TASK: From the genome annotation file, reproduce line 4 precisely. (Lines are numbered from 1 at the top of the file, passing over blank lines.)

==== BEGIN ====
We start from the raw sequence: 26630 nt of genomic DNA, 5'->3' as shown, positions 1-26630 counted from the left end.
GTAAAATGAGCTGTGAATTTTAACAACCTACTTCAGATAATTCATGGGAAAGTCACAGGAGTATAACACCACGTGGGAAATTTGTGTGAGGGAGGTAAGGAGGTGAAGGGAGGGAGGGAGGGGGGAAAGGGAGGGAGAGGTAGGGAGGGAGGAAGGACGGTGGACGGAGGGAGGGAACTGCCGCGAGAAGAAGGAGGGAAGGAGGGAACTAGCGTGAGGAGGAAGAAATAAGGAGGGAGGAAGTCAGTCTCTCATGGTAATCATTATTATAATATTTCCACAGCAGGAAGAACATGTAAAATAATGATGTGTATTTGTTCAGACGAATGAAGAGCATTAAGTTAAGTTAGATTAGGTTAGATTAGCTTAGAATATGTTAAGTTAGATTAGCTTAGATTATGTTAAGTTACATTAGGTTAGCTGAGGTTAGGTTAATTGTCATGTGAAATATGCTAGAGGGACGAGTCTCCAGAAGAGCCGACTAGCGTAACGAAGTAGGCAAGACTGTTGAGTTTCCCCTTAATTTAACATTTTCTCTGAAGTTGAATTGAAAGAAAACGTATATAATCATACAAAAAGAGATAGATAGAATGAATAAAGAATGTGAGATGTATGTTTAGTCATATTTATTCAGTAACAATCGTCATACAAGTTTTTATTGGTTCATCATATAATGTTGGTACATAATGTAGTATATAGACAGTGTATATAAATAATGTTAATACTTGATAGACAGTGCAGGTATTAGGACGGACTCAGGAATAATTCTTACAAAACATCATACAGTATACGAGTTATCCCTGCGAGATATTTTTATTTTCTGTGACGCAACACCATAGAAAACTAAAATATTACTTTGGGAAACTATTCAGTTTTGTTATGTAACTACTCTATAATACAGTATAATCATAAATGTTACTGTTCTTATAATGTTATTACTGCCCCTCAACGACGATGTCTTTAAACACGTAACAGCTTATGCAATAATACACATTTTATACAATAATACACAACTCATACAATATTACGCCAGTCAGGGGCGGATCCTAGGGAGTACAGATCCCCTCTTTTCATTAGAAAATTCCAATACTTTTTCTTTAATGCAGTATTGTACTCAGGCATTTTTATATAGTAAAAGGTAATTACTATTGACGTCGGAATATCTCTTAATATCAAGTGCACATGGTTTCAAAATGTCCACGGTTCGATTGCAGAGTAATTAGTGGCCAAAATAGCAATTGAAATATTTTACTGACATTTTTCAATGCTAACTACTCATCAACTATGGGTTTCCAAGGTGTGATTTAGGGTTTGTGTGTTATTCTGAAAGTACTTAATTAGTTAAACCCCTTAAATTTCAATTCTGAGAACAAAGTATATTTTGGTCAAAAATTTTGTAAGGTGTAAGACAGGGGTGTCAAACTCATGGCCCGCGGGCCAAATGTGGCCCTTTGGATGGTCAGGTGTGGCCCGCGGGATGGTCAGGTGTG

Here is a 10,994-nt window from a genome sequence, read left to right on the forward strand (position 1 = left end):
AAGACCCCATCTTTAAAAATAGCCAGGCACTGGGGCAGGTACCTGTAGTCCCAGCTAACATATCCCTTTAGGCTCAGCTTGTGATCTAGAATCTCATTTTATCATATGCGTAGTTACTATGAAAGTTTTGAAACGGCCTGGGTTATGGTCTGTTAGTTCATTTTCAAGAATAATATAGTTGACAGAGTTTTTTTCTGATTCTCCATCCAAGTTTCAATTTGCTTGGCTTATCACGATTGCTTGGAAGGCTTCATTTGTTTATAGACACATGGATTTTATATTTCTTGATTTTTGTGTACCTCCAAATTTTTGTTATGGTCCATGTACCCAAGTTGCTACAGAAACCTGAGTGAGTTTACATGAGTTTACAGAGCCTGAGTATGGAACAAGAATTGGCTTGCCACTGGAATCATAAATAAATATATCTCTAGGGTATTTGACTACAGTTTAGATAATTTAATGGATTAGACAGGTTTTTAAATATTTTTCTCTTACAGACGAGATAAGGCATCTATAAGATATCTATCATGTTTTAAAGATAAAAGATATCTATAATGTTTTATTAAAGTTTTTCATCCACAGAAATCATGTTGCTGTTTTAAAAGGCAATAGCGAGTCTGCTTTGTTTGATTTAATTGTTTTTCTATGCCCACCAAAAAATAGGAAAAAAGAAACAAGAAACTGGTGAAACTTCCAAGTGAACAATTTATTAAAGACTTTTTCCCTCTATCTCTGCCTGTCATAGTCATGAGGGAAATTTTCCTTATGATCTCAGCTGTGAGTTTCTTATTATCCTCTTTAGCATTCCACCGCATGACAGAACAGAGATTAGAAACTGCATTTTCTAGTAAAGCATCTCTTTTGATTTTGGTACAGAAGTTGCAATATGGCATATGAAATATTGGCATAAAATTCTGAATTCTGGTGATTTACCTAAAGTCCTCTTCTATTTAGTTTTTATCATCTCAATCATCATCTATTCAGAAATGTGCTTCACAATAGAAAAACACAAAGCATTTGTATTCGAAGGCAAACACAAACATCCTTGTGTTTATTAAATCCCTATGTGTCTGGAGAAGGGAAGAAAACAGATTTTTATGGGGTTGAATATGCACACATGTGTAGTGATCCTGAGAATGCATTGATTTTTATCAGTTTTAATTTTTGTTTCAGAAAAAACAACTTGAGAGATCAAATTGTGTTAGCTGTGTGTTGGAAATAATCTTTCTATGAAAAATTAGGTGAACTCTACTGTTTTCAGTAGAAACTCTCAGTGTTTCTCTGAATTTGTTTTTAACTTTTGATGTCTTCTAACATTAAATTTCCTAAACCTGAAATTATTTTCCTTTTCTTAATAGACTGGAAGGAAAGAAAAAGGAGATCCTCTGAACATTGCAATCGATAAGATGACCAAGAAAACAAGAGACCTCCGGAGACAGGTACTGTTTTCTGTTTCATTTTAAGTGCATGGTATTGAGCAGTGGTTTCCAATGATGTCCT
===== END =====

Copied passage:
AAGACCCCATCTTTAAAAATAGCCAGGCACTGGGGCAGGTACCTGTAGTCCCAGCTAACATATCCCTTTAGGCTCAGCTTGTGATCTAGAATCTCATTTTATCATATGCGTAGTTACTATGAAAGTTTTGAAACGGCCTGGGTTATGGTCTGTTAGTTCATTTTCAAGAATAATATAGTTGACAGAGTTTTTTTCTGATTCTCCATCCAAGTTTCAATTTGCTTGGCTTATCACGATTGCTTGGAAGGCTTCATTTGTTTATAGACACATGGATTTTATATTTCTTGATTTTTGTGTACCTCCAAATTTTTGTTATGGTCCATGTACCCAAGTTGCTACAGAAACCTGAGTGAGTTTACATGAGTTTACAGAGCCTGAGTATGGAACAAGAATTGGCTTGCCACTGGAATCATAAATAAATATATCTCTAGGGTATTTGACTACAGTTTAGATAATTTAATGGATTAGACAGGTTTTTAAATATTTTTCTCTTACAGACGAGATAAGGCATCTATAAGATATCTATCATGTTTTAAAGATAAAAGATATCTATAATGTTTTATTAAAGTTTTTCATCCACAGAAATCATGTTGCTGTTTTAAAAGGCAATAGCGAGTCTGCTTTGTTTGATTTAATTGTTTTTCTATGCCCACCAAAAAATAGGAAAAAAGAAACAAGAAACTGGTGAAACTTCCAAGTGAACAATTTATTAAAGACTTTTTCCCTCTATCTCTGCCTGTCATAGTCATGAGGGAAATTTTCCTTATGATCTCAGCTGTGAGTTTCTTATTATCCTCTTTAGCATTCCACCGCATGACAGAACAGAGATTAGAAACTGCATTTTCTAGTAAAGCATCTCTTTTGATTTTGGTACAGAAGTTGCAATATGGCATATGAAATATTGGCATAAAATTCTGAATTCTGGTGATTTACCTAAAGTCCTCTTCTATTTAGTTTTTATCATCTCAATCATCATCTATTCAGAAATGTGCTTCACAATAGAAAAACACAAAGCATTTGTATTCGAAGGCAAACACAAACATCCTTGTGTTTATTAAATCCCTATGTGTCTGGAGAAGGGAAGAAAACAGATTTTTATGGGGTTGAATATGCACACATGTGTAGTGATCCTGAGAATGCATTGATTTTTATCAGTTTTAATTTTTGTTTCAGAAAAAACAACTTGAGAGATCAAATTGTGTTAGCTGTGTGTTGGAAATAATCTTTCTATGAAAAATTAGGTGAACTCTACTGTTTTCAGTAGAAACTCTCAGTGTTTCTCTGAATTTGTTTTTAACTTTTGATGTCTTCTAACATTAAATTTCCTAAACCTGAAATTATTTTCCTTTTCTTAATAGACTGGAAGGAAAGAAAAAGGAGATCCTCTGAACATTGCAATCGATAAGATGACCAAGAAAACAAGAGACCTCCGGAGACAGGTACTGTTTTCTGTTTCATTTTAAGTGCATGGTATTGAGCAGTGGTTTCCAATGATGTCCT